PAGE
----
Open Society funded institute suggests Open Society functionary for Nobel prize

Every year, the directors of Peace Research Institute Oslo (PRIO) shortlist people from around the world that they deem fit to receive the Nobel Prize. Though their list has nothing to do with the actual list of laureates that receive the prize, they have been doing it since 2002. According to PRIO’s website, their list is widely covered by the international media. This year, PRIO’s director Henrik Urdal, who has been on the post since 2017, named Harsh Mander as one of the five shortlisted candidates that he thinks would be the best fit to receive the Nobel Prize.

Source: PRIO

According to the director’s note on PRIO’s website, Mander’s campaign of Karwan-e-Mohabbat (“Caravan of Love”) that was launched in 2017 has been significantly contributing to the fight against religious extremism. The note reads, “Under Narendra Modi’s Hindu nationalist administration, the situation for Muslims in India has become increasingly difficult, and the country has seen numerous incidents of religiously motivated violence. Responding to this violence, author, activist and director of the Center for Equity Studies in New Delhi, Harsh Mander, launched Karwan-e-Mohabbat, a campaign supporting and showing solidarity with the victims of hate crimes.”

He further called Mander “an important voice for religious tolerance and dialogue, and his campaign an important rallying point for those who oppose interreligious conflict and violence.” Interestingly, according to Urdal, Alt News’s Mohammed Zubair and Pratik Sinha are also worthy candidates for a prize focused on “combating religious extremism and intolerance in India” as they have contributed significantly “to debunking misinformation aimed at vilifying Muslims in India.”

PRIO’s links to Open Society Foundation

According to PRIO’s annual reports, George Soros’s Open Society Foundation has funded PRIO for two consecutive years are 2019 and 2020. Under the section Sources of Income for those two years, PRIO has listed Open Society Foundation as a donor.

PRIO has listed Open Society Foundation as a donor in the annual report for 2019.

The description of the list reads, “This list is sorted by size of income and includes all those exceeding 50,000 NOK per year.” That means PRIO got at least USD 5,600 from the Open Society Foundation in 2019 and 2020. The annual report of 2021 is yet to be published by PRIO.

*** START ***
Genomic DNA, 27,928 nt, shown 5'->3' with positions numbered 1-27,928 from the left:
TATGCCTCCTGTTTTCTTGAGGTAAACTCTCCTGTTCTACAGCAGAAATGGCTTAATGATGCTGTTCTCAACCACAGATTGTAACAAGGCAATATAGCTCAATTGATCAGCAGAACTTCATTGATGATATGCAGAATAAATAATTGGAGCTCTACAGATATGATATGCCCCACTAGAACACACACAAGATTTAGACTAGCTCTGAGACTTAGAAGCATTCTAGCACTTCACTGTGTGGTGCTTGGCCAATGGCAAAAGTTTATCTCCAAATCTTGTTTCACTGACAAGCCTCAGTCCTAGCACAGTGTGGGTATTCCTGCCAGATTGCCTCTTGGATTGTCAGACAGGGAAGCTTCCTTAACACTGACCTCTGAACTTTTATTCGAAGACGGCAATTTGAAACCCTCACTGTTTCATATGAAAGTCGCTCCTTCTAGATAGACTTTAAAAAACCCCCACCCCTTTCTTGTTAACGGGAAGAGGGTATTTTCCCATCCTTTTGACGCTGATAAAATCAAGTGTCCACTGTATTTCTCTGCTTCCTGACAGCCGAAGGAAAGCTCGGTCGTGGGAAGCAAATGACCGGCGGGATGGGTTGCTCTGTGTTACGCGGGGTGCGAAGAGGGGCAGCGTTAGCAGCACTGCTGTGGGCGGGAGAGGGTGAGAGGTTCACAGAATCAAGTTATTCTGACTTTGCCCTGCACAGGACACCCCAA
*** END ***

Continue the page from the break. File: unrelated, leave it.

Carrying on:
PRIO has listed Open Society Foundation as a donor in the annual report for 2020.

On Soros’s website, PRIO has been listed as one of the beneficiaries of the Soros grant. As per the records, PRIO has received $1,40,000 in 2017 for a two-year-term.

PRIO has received $1,40,000 as per Soros’s website.

Harsh Mander’s connection to Open Society Foundation

Harsh Mander, who has been listed as one of the deserving candidates for the Nobel Prize by PRIO’s director, has been associated with the Open Society Foundation. He has served as an Advisory Board member of the international grantmaking network founded by George Soros. His role in instigating the Anti-Hindu Delhi riots, particularly the violence around the Jamia Millia Islamia campus in December 2019, has been under scrutiny for some time now. Ironically, he had later filed a PIL in the Delhi High Court seeking the arrest of BJP leaders Anurag Thakur and Kapil Mishra for instigating violence.

Notably, George Soros has been fueling a dangerous anti-India narrative using media and ‘civil society. The Hungarian-American businessman and a self-proclaimed philanthropist who had vowed to ‘fight nationalists’ and conservative governments worldwide, which he often refers to as ‘authoritarian governments’. During the course of his life, if there is one thing George Soros has hated the most, it is India and its nationalist government led by Prime Minister Modi.

Can PRIO nominate anyone for Nobel?

PRIO is a Peace Research Institute. As per the guidelines laid down by the Nobel Committee, the director of PRIO is eligible to nominate anyone for the prize. However, according to PRIO’s website, PRIO’s director does not nominate anyone for the prize because of his active role as a commentator on the Peace Prize. It further reads, “Neither the Director nor the Institute he leads, have any form of association with the Nobel Institute or the Norwegian Nobel Committee.”

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